This week government approved a $50 million boost to the Unemployment Fund, the first tranche of a $143 million recapitalization of the NIS Unemployment Fund planned over 3 years. Government’s decision comes as no surprise in the wake of over 52 thousand claims filed in 2020 as a result of the displacement of workers caused by the pandemic.
We must not forget contributors over many years have posted concerns about the questionable governance framework National Insurance Scheme has been doing business. Protracted delays of published Audited Financial and Actuarial Review reports continue to shroud the business of our most important statutory agency. If the NIS is to satisfy its mandate to pay pension benefits, it means government has to show greater transparency and implement effective governance measures to protect the fund. Both major political parties when in government have operated the NIS Fund to use the popular analogy like an ATM. Unfortunately in a dysfunctional system of democracy practised, we continue to fail at finding ways to hold successive governments accountable except at 5 year intervals.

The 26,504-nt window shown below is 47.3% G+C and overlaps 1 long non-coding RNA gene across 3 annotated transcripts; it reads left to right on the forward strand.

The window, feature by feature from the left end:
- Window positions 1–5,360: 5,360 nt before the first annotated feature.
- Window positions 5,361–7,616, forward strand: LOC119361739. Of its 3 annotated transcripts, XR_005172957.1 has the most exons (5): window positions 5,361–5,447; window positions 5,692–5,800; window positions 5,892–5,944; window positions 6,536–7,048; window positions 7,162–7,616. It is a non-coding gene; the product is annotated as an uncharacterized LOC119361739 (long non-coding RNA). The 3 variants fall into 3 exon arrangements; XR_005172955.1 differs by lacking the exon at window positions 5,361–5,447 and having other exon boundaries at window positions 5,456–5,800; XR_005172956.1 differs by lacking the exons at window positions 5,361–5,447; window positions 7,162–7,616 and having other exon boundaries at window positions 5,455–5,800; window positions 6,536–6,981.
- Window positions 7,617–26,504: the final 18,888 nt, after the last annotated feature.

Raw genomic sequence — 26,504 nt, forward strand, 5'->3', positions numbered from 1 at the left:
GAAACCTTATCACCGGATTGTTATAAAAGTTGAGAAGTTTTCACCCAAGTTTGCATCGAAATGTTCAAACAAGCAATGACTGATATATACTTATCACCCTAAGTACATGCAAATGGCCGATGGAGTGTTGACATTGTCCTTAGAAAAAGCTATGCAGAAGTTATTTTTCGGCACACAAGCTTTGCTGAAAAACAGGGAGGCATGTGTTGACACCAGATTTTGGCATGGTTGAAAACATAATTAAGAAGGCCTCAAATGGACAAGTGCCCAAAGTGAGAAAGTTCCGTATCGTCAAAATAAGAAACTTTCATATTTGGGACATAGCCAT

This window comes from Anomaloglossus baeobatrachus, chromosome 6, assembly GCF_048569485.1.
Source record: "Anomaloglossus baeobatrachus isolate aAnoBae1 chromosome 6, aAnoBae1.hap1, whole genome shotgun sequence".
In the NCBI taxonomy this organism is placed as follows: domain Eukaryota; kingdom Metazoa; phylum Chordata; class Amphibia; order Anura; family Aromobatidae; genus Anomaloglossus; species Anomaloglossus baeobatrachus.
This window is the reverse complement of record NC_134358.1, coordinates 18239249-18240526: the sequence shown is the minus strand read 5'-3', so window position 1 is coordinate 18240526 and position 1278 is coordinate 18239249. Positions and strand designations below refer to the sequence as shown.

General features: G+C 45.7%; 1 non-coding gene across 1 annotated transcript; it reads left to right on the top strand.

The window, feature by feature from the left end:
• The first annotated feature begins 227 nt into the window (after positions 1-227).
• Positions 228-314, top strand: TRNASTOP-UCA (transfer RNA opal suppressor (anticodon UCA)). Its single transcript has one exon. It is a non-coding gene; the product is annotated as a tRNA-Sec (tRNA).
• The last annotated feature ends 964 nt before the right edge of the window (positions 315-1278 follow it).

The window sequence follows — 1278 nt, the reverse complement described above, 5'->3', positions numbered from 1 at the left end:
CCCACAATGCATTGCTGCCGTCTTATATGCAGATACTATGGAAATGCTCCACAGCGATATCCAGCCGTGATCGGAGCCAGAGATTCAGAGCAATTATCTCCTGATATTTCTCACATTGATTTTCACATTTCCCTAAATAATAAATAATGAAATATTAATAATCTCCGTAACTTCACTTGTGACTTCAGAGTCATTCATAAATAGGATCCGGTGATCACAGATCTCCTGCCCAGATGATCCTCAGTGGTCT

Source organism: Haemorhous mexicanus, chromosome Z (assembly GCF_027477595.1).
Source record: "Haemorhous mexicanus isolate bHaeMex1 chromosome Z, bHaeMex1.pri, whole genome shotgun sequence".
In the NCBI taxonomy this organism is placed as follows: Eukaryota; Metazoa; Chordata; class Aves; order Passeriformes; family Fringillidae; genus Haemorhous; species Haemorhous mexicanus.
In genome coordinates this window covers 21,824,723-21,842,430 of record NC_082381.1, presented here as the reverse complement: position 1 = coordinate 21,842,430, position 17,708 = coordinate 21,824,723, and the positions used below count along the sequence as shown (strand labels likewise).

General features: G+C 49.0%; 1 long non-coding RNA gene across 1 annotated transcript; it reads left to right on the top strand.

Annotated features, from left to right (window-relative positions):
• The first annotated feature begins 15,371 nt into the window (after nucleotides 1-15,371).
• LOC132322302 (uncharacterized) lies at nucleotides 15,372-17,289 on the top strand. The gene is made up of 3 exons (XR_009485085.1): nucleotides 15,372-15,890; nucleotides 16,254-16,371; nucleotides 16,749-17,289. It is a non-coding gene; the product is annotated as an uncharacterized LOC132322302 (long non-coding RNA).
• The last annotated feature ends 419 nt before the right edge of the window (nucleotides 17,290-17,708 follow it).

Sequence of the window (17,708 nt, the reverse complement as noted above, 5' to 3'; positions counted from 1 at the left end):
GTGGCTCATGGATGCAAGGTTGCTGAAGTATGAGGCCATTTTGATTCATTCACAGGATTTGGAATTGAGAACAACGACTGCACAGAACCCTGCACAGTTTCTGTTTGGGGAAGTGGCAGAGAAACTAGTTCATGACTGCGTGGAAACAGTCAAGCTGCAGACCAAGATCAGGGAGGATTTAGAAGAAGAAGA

It is encouraging to observe government taking some action to protect its mandate to stabilize the Unemployment Fund to honour claims from Barbadians. It is unfortunate the Mottley government has not been able to replicate the same urgency associated with the transition to a Republic by 30 November by addressing long-standing issues affecting the NIS Fund promised on the 2018 election campaign platform. This is another example of another government kicking the can down the road because of political damage considerations. This is another example of a member of the duopoly showing no trepidation to over promising during an election campaign knowing there will under deliver in office.
There is no need to be prolix prosecuting this matter, read the several blogs posted in the BU Archive by entering ‘NIS’ in the SEARCH BOX at the top of the page. That is, if you are interest in discussing an important matter that should concern all Barbadians devoid of the usual political partisan claptrap.